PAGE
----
“Technology options available today can provide an electricity system with far lower water and climate risks, and a system based on efficiency and renewables is a sound and speedy way to do it,” stated Sara Barczak with Southern Alliance for Clean Energy. “Unfortunately, Georgia Power and their utility partners’ lack of leadership on energy efficiency and continued pursuit of extremely expensive, highly water-intensive new nuclear reactors at Plant Vogtle along the Savannah River is clearly moving in the wrong direction.”

The study concluded that many near-term options exist to reduce current risks and develop a resilient electricity system. Options include prioritizing low-carbon, water-smart energy options such as renewable energy and energy efficiency, upgrading power plant cooling with systems that ease local water stress, and instituting state-level integrated resource planning that connects energy and water decision makers.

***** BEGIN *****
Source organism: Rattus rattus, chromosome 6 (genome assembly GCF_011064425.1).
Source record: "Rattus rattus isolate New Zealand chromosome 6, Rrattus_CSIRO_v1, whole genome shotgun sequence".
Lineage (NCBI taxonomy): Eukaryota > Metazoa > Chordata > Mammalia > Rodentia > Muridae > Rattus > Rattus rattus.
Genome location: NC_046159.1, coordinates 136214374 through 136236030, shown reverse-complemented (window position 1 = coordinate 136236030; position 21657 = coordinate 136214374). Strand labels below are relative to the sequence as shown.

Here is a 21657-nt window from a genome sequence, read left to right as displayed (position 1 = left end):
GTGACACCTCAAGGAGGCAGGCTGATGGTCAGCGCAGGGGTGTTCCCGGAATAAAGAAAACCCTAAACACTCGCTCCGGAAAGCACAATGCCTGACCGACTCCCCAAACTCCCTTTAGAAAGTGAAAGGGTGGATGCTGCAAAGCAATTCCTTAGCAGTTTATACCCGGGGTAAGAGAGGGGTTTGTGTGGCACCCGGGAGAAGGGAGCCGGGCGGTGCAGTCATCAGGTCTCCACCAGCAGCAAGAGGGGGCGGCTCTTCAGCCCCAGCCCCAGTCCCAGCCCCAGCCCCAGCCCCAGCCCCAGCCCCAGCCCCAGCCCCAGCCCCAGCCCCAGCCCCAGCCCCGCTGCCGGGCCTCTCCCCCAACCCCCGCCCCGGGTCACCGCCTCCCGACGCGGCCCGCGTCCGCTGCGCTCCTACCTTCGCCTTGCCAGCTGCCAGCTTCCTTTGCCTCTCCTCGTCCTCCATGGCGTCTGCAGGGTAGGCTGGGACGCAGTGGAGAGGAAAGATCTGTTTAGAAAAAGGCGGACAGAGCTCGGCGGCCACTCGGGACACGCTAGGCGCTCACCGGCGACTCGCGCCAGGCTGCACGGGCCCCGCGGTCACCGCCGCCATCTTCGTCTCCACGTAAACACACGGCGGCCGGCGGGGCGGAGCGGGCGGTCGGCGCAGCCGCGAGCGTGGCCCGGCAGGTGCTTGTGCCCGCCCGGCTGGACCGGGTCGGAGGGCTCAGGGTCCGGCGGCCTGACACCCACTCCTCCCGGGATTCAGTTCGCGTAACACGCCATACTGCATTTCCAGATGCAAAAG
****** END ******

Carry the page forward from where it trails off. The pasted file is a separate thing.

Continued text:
“Making low-carbon, water-smart choices is a high-stakes effort. The choices we make in the near term to define the power sector of the 21st century will in turn shape changes to our water resources directly, to our climate and long-term hydrology, and to the power sector’s long-term resilience,” said George Hornberger, director of Vanderbilt University’s Institute for Energy & Environment and member of the project’s scientific advisory committee. “We set electricity and water on a collision course years ago. Now we must build a power system hard-wired not for risk, but for resilience.”


The Union of Concerned Scientists puts rigorous, independent science to work to solve our planet’s most pressing problems. Joining with citizens across the country, we combine technical analysis and effective advocacy to create innovative, practical solutions for a healthy, safe, and sustainable future. For more information, go to www.ucsusa.org.

Founded in 1985, the Southern Alliance for Clean Energy is a nonprofit organization that promotes responsible energy choices that create global warming solutions and ensure clean, safe, and healthy communities throughout the Southeast. Learn more at www.cleanenergy.org.

Georgia River Network is a non-profit 501c3 organization working to ensure a clean water legacy by engaging and empowering Georgians to protect, restore and enjoy our rivers from the mountains to the coast.  For more information, please visit www.garivers.org.